Over the years, I've had the opportunity to make several Oliver+S patterns, but this one is definitely one of my favorites. If I had girls, they would absolutely live in this dress. The pattern itself is simple (only 5 pieces, including the button loop guide!), but there are so many ways to put your own stamp on it.
For this challenge, I headed to the fabric store to provide the inspiration and I found it before I even walked in the door, on the sale rack. I've been eyeing this sherbet-colored fabric for ages and once I spotted it, I knew exactly what I wanted to do--chevrons! The end bolt just said 100% cotton and "Made in Switzerland", but it appears to be a yard-dyed, sheer voile or something even more lightweight. I bought 4 yards (a steal at $5/yard!), enough for two girls' dresses and an as-yet-to-be-determined something for me :) The coordinating lining is a baby pink cotton lawn and the contrast neckline is solid quilting cotton.
To create the bodice and skirt chevrons, I cut the pattern down the middle of the front, and along one of the elastic stitching lines, adding seam allowance where needed. Then each piece of fabric was cut individually to ensure that everything matched up. I used the same technique as I did here, overlapping the pieces at the sewing lines and drawing the stripes right onto the pattern pieces before aligning and pinning to the fabric. Here's a close-up of the chevron-matching detail (below is the back seam).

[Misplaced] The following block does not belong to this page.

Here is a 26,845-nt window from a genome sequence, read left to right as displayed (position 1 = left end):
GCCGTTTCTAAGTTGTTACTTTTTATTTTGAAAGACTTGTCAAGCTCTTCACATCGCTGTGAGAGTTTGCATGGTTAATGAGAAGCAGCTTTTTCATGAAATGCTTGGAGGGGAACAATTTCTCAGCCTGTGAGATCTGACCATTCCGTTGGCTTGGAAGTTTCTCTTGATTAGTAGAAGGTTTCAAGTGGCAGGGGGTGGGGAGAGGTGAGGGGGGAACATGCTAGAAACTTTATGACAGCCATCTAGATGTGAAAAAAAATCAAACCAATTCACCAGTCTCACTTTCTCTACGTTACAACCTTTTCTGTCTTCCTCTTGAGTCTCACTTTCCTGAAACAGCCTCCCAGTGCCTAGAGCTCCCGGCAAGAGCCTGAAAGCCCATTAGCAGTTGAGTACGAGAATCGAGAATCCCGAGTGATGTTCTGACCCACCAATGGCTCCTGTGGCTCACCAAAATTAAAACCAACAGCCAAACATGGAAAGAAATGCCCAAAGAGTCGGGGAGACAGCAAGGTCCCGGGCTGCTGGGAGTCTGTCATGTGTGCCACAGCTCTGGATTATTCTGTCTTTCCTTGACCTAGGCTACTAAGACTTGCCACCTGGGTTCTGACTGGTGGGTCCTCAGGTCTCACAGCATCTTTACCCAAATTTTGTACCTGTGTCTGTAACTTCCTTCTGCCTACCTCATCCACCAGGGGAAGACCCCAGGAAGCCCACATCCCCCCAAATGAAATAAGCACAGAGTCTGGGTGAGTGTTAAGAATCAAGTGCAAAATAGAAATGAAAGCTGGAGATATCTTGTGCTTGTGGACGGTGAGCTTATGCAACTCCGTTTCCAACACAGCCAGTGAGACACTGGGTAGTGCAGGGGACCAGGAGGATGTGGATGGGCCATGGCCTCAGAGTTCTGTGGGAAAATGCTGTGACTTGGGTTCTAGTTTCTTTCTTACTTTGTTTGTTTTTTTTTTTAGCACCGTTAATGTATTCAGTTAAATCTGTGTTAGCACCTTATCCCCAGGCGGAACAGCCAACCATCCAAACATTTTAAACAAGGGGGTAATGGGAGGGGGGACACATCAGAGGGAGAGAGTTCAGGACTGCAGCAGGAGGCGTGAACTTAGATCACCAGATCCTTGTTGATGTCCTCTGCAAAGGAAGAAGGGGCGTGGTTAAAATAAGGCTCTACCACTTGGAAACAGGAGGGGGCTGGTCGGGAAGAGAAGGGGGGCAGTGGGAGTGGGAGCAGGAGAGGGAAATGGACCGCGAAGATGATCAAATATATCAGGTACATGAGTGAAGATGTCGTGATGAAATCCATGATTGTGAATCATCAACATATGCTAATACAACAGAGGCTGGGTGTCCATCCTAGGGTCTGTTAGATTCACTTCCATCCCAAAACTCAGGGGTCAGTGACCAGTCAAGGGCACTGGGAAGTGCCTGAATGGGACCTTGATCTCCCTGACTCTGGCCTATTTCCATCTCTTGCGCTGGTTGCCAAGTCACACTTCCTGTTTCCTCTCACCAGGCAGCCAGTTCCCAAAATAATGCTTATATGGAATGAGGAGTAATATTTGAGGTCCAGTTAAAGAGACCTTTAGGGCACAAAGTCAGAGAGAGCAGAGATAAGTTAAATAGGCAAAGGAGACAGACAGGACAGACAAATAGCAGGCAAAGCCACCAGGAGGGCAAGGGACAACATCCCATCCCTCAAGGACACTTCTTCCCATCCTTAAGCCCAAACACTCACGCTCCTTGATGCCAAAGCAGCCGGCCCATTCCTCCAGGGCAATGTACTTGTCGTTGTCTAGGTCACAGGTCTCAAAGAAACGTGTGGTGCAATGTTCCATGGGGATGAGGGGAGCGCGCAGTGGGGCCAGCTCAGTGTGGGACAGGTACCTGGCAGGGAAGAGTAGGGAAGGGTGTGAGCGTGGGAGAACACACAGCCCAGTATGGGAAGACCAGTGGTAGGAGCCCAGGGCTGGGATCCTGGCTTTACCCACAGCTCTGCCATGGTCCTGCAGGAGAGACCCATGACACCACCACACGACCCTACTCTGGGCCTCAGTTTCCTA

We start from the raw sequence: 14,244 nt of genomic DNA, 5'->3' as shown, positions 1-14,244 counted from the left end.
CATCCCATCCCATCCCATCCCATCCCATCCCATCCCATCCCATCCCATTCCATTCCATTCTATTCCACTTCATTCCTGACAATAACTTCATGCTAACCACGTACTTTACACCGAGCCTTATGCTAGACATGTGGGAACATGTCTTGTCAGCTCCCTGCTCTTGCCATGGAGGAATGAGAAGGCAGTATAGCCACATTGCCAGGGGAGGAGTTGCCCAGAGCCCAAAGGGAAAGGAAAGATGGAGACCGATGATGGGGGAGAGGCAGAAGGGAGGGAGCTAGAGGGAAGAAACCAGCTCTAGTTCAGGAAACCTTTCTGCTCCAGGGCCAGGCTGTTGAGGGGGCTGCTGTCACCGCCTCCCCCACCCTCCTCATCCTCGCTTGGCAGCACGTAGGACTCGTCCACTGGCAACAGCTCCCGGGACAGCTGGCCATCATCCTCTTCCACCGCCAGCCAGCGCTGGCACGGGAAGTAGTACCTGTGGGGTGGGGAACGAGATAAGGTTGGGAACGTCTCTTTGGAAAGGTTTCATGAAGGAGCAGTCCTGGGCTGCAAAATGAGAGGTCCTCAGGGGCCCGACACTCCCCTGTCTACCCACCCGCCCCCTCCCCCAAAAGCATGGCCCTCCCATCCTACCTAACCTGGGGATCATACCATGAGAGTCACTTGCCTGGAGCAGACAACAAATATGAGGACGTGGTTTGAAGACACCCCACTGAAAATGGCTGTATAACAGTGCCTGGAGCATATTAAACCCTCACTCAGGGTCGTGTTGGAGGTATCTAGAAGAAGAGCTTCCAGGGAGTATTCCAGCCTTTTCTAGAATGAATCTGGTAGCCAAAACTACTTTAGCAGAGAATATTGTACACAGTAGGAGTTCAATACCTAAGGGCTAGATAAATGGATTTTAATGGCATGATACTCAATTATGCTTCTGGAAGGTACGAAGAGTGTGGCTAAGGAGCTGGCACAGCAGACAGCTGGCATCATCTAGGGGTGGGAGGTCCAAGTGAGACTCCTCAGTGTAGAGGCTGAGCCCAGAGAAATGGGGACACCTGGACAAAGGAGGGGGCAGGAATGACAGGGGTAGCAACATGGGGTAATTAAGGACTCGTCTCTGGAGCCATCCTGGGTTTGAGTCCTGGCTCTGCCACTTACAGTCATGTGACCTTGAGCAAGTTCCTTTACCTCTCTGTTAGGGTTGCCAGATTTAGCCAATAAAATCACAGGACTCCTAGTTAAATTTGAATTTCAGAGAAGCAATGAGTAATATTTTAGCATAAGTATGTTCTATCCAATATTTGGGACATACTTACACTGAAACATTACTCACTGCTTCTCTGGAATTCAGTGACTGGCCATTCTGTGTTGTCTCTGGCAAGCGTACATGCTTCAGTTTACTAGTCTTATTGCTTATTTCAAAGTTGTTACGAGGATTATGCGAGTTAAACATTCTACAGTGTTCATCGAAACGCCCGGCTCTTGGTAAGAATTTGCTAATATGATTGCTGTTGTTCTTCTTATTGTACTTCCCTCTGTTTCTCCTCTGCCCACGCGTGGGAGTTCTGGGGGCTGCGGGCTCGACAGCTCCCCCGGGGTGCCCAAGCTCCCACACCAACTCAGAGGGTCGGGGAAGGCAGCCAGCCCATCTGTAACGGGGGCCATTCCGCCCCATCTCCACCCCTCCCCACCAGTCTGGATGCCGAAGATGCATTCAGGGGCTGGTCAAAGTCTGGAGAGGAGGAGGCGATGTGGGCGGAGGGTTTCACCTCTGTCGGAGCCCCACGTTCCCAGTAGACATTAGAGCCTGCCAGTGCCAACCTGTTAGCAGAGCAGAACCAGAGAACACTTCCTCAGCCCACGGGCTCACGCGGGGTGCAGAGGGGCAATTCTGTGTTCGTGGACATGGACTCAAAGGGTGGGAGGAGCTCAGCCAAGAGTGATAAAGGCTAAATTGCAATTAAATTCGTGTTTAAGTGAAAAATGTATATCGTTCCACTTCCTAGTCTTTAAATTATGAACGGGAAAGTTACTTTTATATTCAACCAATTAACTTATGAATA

This fabric is sheer! Therefore, French seams were really the only way to sew this dress and I used that technique for both lining and shell (aside from the armholes and neckline, since those curved seams had to lie very flat). Unfortunately, it meant matching chevrons twice for every seam, but in the end, the results were so worth it! The back seam, under the button opening, I used what I refer to as an "after the fact French seam" (officially, a mock French seam) since I couldn't do a true FS there.
|You can see through it!|
The French seam along the waistband was tucked into and sewn inside the elastic casing, which helped keep the elastic from being visible from the outside.
|Front of the dress|
|Back of dress|
I wanted the v-neck to echo the chevrons of the bodice, so I altered the original notched-neckline to a more continuous V shape.
I finished the dress with a simple double-fold hem for both the shell and lining. My original plan was to use the same fabric as the neckline for a band at the bottom, but after pinning it in place, I decided I preferred the airy lightness of the dress without it.
Since my model has a younger sister, I couldn't make a pretty dress for one and not the other, so Miss Maiya also got a (much simpler!) sherbet-striped dress. I started and finished that one in a few hours; needless to say, not having to cut and sew chevrons made for a much quicker construction (although I still used French seams)! I'll post more photos of the second version soon.
|French seams and hems on the lining and shell fabric|